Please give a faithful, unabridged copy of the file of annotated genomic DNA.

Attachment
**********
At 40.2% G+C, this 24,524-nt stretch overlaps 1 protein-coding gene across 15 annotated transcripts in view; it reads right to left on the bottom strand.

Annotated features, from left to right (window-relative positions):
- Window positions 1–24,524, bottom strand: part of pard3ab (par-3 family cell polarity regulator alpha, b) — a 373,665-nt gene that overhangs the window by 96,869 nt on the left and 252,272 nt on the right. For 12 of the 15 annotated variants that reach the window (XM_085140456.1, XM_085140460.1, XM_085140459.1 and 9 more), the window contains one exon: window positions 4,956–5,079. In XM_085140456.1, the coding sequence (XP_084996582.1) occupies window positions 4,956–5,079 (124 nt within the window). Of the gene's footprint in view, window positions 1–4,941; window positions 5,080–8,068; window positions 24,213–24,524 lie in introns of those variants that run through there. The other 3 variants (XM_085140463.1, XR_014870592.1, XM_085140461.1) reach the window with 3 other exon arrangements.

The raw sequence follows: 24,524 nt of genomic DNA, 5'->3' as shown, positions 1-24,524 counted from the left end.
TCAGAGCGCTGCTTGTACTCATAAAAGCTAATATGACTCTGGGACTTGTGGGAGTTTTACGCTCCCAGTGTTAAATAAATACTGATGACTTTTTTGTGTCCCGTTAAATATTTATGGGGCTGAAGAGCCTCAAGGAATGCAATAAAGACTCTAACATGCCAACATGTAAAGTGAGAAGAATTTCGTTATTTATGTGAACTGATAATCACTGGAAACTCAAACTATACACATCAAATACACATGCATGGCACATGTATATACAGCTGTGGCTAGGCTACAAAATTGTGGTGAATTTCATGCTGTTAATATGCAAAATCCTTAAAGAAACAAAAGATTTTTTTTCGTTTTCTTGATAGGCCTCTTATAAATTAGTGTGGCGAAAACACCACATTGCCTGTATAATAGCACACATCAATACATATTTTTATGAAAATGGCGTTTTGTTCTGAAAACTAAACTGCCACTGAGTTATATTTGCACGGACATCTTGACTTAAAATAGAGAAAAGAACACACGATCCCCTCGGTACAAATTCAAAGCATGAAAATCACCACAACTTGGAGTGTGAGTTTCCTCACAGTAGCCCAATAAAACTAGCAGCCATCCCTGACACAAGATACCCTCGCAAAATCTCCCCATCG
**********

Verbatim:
At 40.2% G+C, this 24,524-nt stretch overlaps 1 protein-coding gene across 15 annotated transcripts in view; it reads right to left on the bottom strand.

Annotated features, from left to right (window-relative positions):
- Window positions 1–24,524, bottom strand: part of pard3ab (par-3 family cell polarity regulator alpha, b) — a 373,665-nt gene that overhangs the window by 96,869 nt on the left and 252,272 nt on the right. For 12 of the 15 annotated variants that reach the window (XM_085140456.1, XM_085140460.1, XM_085140459.1 and 9 more), the window contains one exon: window positions 4,956–5,079. In XM_085140456.1, the coding sequence (XP_084996582.1) occupies window positions 4,956–5,079 (124 nt within the window). Of the gene's footprint in view, window positions 1–4,941; window positions 5,080–8,068; window positions 24,213–24,524 lie in introns of those variants that run through there. The other 3 variants (XM_085140463.1, XR_014870592.1, XM_085140461.1) reach the window with 3 other exon arrangements.

The raw sequence follows: 24,524 nt of genomic DNA, 5'->3' as shown, positions 1-24,524 counted from the left end.
TCAGAGCGCTGCTTGTACTCATAAAAGCTAATATGACTCTGGGACTTGTGGGAGTTTTACGCTCCCAGTGTTAAATAAATACTGATGACTTTTTTGTGTCCCGTTAAATATTTATGGGGCTGAAGAGCCTCAAGGAATGCAATAAAGACTCTAACATGCCAACATGTAAAGTGAGAAGAATTTCGTTATTTATGTGAACTGATAATCACTGGAAACTCAAACTATACACATCAAATACACATGCATGGCACATGTATATACAGCTGTGGCTAGGCTACAAAATTGTGGTGAATTTCATGCTGTTAATATGCAAAATCCTTAAAGAAACAAAAGATTTTTTTTCGTTTTCTTGATAGGCCTCTTATAAATTAGTGTGGCGAAAACACCACATTGCCTGTATAATAGCACACATCAATACATATTTTTATGAAAATGGCGTTTTGTTCTGAAAACTAAACTGCCACTGAGTTATATTTGCACGGACATCTTGACTTAAAATAGAGAAAAGAACACACGATCCCCTCGGTACAAATTCAAAGCATGAAAATCACCACAACTTGGAGTGTGAGTTTCCTCACAGTAGCCCAATAAAACTAGCAGCCATCCCTGACACAAGATACCCTCGCAAAATCTCCCCATCG